Fatality Assessment and Control Evaluation (FACE) Program
Inside Wireman Electrician Electrocuted Working on Exterior Light Pole
On September 9, 2002 a 41-year-old journeyman electrician was electrocuted while he was working on an exterior light pole (Figure 1). He and his partner were replacing non-functioning lights on two-light light poles. One of the new lights installed did not work. His partner was at the top of the pole in an aerial work basket checking the ballast. The victim was kneeling on damp grass at the base of the light pole so he could open the handhole to inspect the wiring and fuses. He was not wearing or using any protective equipment. The wires were energized and carried 277 volts of electricity. Although exactly what occurred is not known, it is possible that the plastic cover over the fuse inside the pole was broken, and when he reached into the handhole to extract the wires, he made contact with the electricity. It is also possible that he extracted the wires from the handhole, and as he attempted to untwist the plastic cover over a fuse, it broke in his hands. However it happened, he made contact with the electricity. When his partner realized what had happened, he descended immediately and severed the victim’s contact with a wooden board. Emergency medical care was given at the site. He was pronounced dead at the hospital.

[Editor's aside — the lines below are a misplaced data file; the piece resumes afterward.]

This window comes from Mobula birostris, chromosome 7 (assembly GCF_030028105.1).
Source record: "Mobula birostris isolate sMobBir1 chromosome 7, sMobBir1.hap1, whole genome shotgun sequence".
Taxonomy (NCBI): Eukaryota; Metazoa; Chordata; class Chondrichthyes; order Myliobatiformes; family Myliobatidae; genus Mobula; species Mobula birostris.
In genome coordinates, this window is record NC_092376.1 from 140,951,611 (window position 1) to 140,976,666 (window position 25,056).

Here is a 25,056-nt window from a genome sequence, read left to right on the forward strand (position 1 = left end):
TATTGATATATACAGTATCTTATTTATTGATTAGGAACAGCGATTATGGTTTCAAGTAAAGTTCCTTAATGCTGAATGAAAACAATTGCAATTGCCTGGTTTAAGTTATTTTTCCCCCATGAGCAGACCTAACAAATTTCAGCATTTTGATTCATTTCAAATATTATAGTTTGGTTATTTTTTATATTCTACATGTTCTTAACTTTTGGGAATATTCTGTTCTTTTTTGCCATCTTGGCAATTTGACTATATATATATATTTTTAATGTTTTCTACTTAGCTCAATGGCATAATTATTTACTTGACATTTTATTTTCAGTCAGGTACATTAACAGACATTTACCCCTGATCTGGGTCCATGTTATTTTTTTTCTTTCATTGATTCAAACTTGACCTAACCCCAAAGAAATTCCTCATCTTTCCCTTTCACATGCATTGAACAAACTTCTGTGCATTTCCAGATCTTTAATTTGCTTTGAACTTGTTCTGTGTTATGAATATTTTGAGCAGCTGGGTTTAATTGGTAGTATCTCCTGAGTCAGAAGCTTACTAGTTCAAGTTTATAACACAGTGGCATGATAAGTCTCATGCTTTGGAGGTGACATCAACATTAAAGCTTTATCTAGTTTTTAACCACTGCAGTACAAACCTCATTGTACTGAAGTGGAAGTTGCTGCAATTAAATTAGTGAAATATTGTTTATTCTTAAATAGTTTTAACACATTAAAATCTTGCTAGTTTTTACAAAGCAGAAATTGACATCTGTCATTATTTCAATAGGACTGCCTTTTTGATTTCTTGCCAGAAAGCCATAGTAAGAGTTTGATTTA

On September 9, 2002 a 41-year-old journeyman electrician was electrocuted while he was working on an exterior light pole. On September 9, 2002, MIFACE investigators were informed by the Michigan Occupational Safety and Health Act (MIOSHA) personnel who had received a report on their 24 hour-a-day hotline that a work-related fatal injury had occurred on that same day. On October 22, 2002, the MIFACE researcher interviewed the president of the company that employed the electrician. He described the events on the day of the fatality as they had been told to him by the electrician’s partner. During the course of writing the report, the autopsy results and the MIOSHA citations were obtained. The light pole diagram was given to the researcher by the employer. The photos were taken by the researcher.
The company for whom the electrician worked conducted electrical construction and maintenance. It had approximately 25 employees, 20 of whom had the same job title as the victim, inside wireman. The company had been in business for 50 years. The workers employed by the company were journeymen electricians and were hired through the local union hall. One of the company’s maintenance contracts involved maintaining the exterior lights at a large campus-like facility. The electricians were given their work assignments by the owners of the facility.